Welcome to Ronnie O’Sullivan fan website. 🙂
Please note that this is NOT an official website. At this point in time Ronnie O’ Sullivan does not have an official website, nor does he wish to have one.
Welcome to Ronnie O’Sullivan fan website. 🙂
Please note that this is NOT an official website. At this point in time Ronnie O’ Sullivan does not have an official website, nor does he wish to have one.
I have deliberately waited before going for this one until the rage and “word war” have come down a bit on social media. It all turned about two main issues.
Issue 1 – the studio discussion about the “snooker behind the brown”
During the 2021 World final and in the aftermath of it, there was a lot of criticism targeting the Eurosport coverage, and a perceived “anti Selby” bias.
The whole thing started when the pundits had a discussion in the ES studio about a difficult situation on the table.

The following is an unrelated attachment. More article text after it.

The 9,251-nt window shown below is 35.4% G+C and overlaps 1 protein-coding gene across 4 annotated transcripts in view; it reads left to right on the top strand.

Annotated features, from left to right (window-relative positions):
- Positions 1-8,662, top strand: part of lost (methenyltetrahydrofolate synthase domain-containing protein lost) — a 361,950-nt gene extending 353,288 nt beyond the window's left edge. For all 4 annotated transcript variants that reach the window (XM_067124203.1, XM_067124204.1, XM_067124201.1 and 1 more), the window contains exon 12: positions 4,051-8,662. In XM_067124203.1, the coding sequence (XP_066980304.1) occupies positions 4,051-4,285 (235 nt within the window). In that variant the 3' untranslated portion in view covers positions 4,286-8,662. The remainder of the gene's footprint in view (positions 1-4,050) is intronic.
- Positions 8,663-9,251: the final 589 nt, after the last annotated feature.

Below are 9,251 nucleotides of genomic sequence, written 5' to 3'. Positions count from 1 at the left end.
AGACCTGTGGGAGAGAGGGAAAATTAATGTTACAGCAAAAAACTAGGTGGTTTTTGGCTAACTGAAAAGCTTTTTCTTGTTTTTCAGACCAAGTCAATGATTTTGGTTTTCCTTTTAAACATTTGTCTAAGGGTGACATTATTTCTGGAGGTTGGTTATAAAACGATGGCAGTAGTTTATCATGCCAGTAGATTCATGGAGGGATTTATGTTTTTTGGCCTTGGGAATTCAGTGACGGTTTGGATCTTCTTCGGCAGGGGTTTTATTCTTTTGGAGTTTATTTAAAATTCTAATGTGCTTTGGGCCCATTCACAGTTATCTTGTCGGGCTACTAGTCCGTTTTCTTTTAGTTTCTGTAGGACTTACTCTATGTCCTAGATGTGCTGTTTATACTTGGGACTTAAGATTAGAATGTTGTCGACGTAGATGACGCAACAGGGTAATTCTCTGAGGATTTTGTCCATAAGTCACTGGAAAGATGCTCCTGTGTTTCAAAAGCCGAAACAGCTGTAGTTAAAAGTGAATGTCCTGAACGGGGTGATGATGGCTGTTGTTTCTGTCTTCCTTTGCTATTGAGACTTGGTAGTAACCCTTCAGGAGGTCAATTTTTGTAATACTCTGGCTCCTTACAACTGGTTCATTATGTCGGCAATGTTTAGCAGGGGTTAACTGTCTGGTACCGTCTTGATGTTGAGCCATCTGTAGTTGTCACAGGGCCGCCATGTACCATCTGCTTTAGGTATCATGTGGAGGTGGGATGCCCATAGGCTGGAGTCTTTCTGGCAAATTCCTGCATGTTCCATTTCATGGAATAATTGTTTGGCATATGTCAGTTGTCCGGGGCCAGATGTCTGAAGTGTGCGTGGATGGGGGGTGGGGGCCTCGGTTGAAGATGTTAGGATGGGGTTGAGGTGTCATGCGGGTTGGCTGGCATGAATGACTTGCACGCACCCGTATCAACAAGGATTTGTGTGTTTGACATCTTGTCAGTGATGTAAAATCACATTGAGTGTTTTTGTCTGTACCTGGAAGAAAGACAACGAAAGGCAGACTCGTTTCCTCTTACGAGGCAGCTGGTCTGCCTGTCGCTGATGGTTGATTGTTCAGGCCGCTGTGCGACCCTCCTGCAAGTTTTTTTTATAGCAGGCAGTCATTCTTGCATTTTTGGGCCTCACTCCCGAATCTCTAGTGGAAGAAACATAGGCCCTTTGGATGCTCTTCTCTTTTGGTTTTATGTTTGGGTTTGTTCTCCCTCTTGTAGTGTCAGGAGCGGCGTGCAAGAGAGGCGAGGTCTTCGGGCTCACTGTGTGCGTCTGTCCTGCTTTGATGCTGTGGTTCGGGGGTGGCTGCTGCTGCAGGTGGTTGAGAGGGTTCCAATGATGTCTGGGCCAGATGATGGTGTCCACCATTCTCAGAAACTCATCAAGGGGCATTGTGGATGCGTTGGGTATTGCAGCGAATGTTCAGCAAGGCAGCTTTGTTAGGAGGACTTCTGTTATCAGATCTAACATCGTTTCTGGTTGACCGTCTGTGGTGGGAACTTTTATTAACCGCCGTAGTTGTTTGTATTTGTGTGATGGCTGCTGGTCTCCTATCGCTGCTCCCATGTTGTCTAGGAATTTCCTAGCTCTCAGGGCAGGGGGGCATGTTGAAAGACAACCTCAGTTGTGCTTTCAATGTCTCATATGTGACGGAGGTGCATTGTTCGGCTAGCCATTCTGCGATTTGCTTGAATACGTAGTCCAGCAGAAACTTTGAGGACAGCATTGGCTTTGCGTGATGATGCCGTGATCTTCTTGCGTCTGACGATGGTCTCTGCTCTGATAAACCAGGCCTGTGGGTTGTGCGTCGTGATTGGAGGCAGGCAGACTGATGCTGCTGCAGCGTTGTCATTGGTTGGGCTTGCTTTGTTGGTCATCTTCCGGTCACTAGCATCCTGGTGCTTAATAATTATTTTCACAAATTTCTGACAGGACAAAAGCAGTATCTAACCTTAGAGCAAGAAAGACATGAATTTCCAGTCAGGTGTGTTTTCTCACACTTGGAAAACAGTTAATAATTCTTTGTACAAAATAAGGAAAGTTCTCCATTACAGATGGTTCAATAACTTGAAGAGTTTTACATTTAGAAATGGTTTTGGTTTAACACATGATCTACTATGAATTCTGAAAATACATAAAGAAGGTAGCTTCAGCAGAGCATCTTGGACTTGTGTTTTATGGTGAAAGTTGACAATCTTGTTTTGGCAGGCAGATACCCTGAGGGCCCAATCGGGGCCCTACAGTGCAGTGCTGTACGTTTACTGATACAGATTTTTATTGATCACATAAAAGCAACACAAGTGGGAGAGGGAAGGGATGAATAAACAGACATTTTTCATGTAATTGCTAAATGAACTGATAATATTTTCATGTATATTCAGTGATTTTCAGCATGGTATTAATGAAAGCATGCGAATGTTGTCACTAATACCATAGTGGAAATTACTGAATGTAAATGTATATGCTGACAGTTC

Ronnie O’Sullivan has said it “ain’t right” that Mark Selby was able to benefit from a controversial re-spot in the World Snooker Championship final against Shaun Murphy.Selby got a taste of his own medicine during the 19th frame of the World Snooker Championship as Murphy had him in a world of trouble with a very sneaky shot with the cue ball rolled in behind the brown, leaving a horrible snooker.…But after three misses on the tricky snooker from an extended ‘spider’ and ‘swan’ rests, Selby was strangely suddenly able to use a normal rest to eventually get out of the shot at the fourth time of asking.Using freeze-frames in the Eurosport studio, experts O’Sullivan and Neal Foulds made it clear that the re-spot was not correct and the normal rest should never have been a possibility to get out of the original situation.In O’Sullivan’s mind, it clearly was not right that Selby was suddenly able to play the shot with the different rest – and he was shocked that Murphy did not get out of his chair to flag the incorrect re-spot.“If the white was put back where it was originally, this shot is just not possible,” O’Sullivan told Eurosport. “Because you can’t hit enough of the white, and if you did, you would probably miscue and the white would go towards the yellow.“So if this shot was playable in the first place, he would have done. But even still, even when the white has moved [from the re-spot] quite considerably, really, he still couldn’t hit enough of the white to come that side of the red.“So that shot was just never possible. You try not to blame the players, but in that situation, if the player has got the spider out originally and then he is using the rest, surely they should be able to use the technology to see the balls are not right. Because if they were right, you [Selby] would still have the spider in your hands. So maybe they should have used the technology to get it right.”…Foulds added: “Listen, you don’t want to get too involved in blaming players, but the balls were not put back correctly, we know that because we saw how they were put back and it was not correct, so the referee, the marker and the player at the table really have the responsibility. Murphy didn’t leave his chair; he will always take it on trust from the other player, but I’m a little surprised that happened the way it did because the shot was not on that he ended up playing.”…